Losing a key employee can be as challenging as a divorce. Anyone who has ever been divorced, or even had a serious relationship break-up, knows the pain of that separation. Perhaps you really loved the person, and thought they were ideal for you, but they are gone anyway. At the other end of the spectrum, perhaps you grew to dislike the person or were hurt by them, and thought they were toxic for you. You might be glad they are gone, but there is still pain.
The same thing happens in hiring. The employer who lost the superior person is forever on a quest to find an equal. If a poor performer leaves or is let go, management fears they may make the same mistake again. In such cases, there is a hidden job description.
Case example: A small manufacturer hired a CFO who was stepping up into the role. He was extremely personable, articulate, upbeat, and seemed to be capable. The new hire was even given extra operational responsibility. He was immediately in over his head. 12 months later, operational responsibilities were taken away. 18 months later, financials were still late, inaccurate, and unsupported at times. He couldn’t truly partner with the CEO to help propel the company’s growth. The CFO’s performance was holding the company back, and he had to be let go. In replacing the candidate, the employer sought to cover every base, so as not to make the same mistake again. Their legitimate fears caused them to test the candidates’ capabilities with a detailed technical exam. They drilled into each business story in depth to find cracks. They wanted to make sure the chosen candidate had every element. They tried to look for gilt-edged education (as a possible predictor of success). This extra-arduous approach caused them to look at triple the usual number of prospects before they were comfortable with a decision. It took 5 months to make the hire.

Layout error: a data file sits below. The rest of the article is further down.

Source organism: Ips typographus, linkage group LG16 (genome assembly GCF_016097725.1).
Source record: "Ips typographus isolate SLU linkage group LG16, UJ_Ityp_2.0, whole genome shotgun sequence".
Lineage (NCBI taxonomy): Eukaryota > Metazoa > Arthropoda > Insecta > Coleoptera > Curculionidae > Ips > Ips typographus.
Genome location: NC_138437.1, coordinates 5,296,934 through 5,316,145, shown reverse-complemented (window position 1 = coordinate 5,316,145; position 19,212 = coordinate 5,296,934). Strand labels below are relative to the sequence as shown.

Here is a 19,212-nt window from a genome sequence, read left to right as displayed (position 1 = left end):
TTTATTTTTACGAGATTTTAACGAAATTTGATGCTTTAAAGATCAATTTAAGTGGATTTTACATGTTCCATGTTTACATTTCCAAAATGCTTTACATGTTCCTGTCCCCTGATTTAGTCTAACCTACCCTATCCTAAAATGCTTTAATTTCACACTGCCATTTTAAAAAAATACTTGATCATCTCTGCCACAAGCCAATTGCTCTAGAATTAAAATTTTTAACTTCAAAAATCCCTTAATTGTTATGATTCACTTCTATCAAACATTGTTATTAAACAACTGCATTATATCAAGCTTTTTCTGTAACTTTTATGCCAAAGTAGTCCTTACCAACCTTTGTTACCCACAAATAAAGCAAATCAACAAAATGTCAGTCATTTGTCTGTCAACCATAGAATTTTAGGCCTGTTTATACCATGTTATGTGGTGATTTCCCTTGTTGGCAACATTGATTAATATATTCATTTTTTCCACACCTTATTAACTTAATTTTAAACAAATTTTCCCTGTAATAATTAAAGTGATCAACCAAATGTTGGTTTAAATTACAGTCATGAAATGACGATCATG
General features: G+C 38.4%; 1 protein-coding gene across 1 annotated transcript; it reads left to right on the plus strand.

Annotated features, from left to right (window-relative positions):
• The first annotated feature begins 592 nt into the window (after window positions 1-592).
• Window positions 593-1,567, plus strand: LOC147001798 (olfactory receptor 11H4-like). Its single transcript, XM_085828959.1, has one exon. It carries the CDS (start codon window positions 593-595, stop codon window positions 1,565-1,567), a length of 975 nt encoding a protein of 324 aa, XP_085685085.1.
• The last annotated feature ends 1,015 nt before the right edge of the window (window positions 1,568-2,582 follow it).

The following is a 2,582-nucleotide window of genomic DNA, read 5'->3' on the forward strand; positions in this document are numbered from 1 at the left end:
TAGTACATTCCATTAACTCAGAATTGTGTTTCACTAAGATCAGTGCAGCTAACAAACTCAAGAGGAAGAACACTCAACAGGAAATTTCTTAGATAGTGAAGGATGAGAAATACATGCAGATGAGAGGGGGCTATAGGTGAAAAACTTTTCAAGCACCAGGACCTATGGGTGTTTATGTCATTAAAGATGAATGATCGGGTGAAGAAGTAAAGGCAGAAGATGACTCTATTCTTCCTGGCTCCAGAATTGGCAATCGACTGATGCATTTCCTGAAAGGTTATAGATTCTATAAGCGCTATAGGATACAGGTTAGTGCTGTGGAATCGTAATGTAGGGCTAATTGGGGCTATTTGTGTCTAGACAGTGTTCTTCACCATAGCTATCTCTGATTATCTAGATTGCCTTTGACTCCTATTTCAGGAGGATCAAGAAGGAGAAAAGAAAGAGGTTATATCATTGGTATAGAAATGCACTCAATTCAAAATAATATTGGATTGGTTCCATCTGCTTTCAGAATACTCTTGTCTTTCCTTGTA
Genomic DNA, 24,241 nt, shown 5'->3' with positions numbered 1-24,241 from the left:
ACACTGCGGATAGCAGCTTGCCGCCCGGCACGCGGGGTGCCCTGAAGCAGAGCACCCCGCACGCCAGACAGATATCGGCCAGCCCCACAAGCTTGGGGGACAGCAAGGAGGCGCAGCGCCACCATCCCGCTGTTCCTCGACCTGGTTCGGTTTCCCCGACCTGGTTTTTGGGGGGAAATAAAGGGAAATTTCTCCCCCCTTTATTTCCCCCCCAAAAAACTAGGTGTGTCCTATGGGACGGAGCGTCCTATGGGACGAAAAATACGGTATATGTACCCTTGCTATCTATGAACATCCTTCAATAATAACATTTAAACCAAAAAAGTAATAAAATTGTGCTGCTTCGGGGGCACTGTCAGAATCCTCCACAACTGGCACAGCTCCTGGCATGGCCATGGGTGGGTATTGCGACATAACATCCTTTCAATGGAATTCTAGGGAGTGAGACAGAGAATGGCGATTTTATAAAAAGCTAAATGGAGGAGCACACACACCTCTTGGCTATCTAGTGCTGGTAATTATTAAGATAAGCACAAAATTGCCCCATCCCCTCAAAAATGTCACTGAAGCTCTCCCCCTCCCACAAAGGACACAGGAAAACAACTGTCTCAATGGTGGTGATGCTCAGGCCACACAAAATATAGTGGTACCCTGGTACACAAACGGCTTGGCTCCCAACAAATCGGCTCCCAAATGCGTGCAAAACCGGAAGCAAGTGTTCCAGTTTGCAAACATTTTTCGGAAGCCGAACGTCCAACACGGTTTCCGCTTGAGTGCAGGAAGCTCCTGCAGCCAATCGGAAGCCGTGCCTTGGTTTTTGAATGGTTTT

Were they right to take the extremely cautious approach? Time will tell. Fear, based on their negative experience with the previous CFO, certainly colored the process and caused the unusually high level of scrutiny.
We have seen many employers take this approach. We always ask, “what is it about the predecessor you would want to have be better or different in this new hire?” The answers are often fear-motivated. Employers often hesitate on a new hire, hoping some magical revelation will happen to allay their fear. Single people go through much the same process, and their friends tell them they have “Fear of commitment.”
We think that new hires require a clean slate. We recommend that employers develop a detailed spec of what they affirmatively need and want in the new hire, without emotion or fear, and then evaluate candidates in the present moment, without an undue burden of filters that come from the past. This will ensure that good, capable people are hired when they can do the job.